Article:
I was just wondering if someone could explain to me how an ETF market maker earns profit through the spread they collect while hedging the positions to be non-directional.

For example I read somewhere that: Say that ETF market maker buys ETF at bid and hedges that by shorting the basket. He then manages to offload that long position by selling at ask and flattening the hedge. From what I understand, the trader's profit = (spread earned) - (spread paid for hedge). Can someone confirm that this logic is correct? I was just wondering how this would be practical given that the basket might contain many other stocks and the trader would have to purchase all the underlying stocks of the ETF?

I was also wondering whether the creation and redemption mechanism has anything to do with the ETF market maker's operations. So back to the example above, instead of offloading the long position by selling to the trader. Is there a way to use the creation redemption mechanism to capture the bid/ask spread and to flatten the hedge? Perhaps he could redeem the ETF to obtain the underlying basket and flatten the hedge but how does he capture the bid/ask spread then?

I would appreciate if anyone could help me out with this! Thank you.


1 Answer 1


Your question has two parts (at least to me):

  1. How do you make money hedging ETF market making vs some other product?
  2. How do deal with the resulting positions?

For #1, a very similar question was asked about the trading process just recently. See here for details: ETF Market Making - Locking profits via hedging

For #2, here's the problem. Let's say you lock in a good position - you buy the future for a bit less than you sell the equivalent ETF. But now you have a position - when will you realize this p/l instead of just holding securities on your balance sheet?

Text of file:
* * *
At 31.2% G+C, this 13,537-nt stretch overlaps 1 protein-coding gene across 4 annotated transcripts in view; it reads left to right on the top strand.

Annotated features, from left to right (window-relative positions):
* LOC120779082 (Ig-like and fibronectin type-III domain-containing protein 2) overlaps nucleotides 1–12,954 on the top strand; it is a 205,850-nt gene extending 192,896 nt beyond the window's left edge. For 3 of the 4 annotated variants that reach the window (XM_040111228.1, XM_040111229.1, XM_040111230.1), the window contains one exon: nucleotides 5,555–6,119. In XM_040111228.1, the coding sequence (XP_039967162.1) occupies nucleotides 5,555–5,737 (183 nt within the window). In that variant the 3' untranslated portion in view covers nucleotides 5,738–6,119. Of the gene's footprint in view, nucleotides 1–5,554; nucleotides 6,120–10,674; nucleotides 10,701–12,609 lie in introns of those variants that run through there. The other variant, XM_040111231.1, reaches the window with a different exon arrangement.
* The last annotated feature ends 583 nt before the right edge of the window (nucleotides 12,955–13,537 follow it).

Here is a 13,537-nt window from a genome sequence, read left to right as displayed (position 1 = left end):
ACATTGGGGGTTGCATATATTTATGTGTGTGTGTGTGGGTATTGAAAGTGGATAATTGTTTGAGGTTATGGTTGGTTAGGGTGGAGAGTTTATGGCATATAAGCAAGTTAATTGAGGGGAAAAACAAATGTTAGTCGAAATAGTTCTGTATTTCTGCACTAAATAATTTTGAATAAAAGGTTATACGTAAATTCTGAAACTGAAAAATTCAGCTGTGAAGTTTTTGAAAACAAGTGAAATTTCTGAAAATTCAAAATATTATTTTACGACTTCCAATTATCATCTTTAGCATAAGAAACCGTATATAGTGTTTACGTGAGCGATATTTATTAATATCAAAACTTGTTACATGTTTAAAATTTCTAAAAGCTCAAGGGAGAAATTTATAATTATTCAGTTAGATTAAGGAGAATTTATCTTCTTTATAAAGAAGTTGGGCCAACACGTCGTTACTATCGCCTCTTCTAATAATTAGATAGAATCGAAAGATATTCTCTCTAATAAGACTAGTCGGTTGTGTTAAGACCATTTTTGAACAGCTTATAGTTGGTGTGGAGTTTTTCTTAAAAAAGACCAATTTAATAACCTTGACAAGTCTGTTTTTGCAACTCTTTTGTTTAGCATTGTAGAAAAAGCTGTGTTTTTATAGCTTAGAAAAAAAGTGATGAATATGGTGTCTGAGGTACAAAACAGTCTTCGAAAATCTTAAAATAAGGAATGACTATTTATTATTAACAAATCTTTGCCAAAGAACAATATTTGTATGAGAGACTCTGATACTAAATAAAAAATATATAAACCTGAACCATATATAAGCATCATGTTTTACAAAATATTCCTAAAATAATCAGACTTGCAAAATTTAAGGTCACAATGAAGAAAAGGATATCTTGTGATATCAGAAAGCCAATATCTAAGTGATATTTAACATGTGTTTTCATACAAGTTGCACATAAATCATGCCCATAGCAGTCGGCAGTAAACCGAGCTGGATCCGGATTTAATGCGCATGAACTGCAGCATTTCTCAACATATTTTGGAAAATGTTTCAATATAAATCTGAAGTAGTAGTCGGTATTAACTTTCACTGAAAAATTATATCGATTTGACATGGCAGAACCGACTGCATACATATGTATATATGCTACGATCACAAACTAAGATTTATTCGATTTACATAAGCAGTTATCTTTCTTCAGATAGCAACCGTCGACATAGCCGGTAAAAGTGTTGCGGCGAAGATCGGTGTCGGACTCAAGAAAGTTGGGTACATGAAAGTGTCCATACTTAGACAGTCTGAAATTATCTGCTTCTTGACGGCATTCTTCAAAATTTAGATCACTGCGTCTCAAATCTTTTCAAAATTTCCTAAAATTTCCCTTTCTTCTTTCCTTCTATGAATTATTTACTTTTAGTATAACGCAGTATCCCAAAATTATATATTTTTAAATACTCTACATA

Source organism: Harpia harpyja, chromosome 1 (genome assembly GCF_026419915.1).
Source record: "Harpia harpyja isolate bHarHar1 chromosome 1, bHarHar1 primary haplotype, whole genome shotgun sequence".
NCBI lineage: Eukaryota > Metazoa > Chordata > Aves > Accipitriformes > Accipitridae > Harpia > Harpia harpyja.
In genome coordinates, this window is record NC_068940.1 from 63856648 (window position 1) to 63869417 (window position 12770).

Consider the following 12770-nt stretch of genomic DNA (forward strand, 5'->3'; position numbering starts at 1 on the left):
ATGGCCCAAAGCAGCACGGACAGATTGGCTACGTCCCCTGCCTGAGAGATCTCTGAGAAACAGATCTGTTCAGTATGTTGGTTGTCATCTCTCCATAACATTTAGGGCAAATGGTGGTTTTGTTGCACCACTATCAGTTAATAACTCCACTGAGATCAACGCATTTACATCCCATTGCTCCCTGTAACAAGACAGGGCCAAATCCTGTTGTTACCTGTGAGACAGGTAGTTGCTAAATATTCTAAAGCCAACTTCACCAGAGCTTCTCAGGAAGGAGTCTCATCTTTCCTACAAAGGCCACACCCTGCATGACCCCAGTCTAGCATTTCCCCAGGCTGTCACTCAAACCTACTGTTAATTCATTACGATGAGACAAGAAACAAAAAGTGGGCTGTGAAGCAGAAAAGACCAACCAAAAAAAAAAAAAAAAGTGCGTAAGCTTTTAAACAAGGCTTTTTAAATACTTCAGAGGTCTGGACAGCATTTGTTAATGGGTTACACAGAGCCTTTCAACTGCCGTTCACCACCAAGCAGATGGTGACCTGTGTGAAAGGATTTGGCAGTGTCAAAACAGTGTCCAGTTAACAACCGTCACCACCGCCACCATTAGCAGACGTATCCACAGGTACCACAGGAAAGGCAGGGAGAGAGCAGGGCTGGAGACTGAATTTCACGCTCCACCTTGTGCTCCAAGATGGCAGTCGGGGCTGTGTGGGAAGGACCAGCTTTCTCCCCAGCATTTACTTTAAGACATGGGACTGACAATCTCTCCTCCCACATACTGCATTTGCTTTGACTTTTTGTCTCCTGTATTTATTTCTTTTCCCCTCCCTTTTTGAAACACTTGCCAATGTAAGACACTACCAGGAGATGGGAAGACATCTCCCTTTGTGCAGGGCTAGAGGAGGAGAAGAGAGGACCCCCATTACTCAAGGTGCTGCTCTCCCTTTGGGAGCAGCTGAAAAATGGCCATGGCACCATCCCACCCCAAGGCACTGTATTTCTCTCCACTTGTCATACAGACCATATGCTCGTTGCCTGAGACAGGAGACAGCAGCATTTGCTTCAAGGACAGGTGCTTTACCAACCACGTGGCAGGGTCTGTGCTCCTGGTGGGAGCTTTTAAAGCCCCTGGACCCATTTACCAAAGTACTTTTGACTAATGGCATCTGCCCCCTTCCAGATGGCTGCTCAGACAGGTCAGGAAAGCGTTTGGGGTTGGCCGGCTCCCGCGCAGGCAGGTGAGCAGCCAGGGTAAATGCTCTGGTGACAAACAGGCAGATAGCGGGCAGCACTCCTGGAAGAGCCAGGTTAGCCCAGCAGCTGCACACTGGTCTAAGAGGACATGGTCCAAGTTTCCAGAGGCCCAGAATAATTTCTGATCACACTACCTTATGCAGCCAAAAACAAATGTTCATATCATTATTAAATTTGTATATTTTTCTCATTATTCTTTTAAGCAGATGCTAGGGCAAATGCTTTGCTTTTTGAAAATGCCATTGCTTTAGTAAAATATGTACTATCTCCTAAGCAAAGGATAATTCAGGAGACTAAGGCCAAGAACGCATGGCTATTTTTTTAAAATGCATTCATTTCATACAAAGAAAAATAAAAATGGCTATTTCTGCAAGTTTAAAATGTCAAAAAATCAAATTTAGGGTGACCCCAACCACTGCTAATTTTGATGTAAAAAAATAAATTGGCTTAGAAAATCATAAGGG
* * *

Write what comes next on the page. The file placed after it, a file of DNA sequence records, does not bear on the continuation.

You really have two choices:

  1. Hope the market gives you a chance to reverse the trade at a profit. Downside: You are using your firm's collateral to hold this trade until then. Let's say you trade \$100m of SPY vs \$100m of futures to earn 20bps. That's great, \$200k of p/l. But if it takes three months to unwind the trade then you have just earned \$200k on \$200mm dollars over 3months - or 1.2% anualized. And most market-makers use margin and leverage and are getting charged every day on top of this.
  2. Create / redeem. With the redemption/creation process you turn in the ETF to the custodian (or the stock basket) and get back the underlying stocks (or get a new ETF). This might reduce your position. But, you have to consider in this case that the custodian charges a fee (\$3k for SPY) - and you have to post collateral in the interrim, which can also cost you.

So even if you can achieve perfect arbitrage, you still have friction. The create/redeem process is one technique of dealing with it - but that's not frictionless either!.

  • $\begingroup$ The fee is $3K for a one basket of SPY, or for the entire transaction regardless of the number of baskets. Does the apply to both creation and redemption? $\endgroup$ Commented Jan 24, 2021 at 6:00
  • $\begingroup$ Spy, if I remember right is 3k per transaction but you can do as much size as you want. $\endgroup$
    – JoshK
    Commented Jan 24, 2021 at 8:36
  • $\begingroup$ Indeed, SPY is $3K either way flat plus $500 broker fee interactivebrokers.com/en/index.php?f=5802. 50K shares per unit which is $19 million as of Jan-24 2021. That's 2 bps. $\endgroup$ Commented Jan 24, 2021 at 10:45

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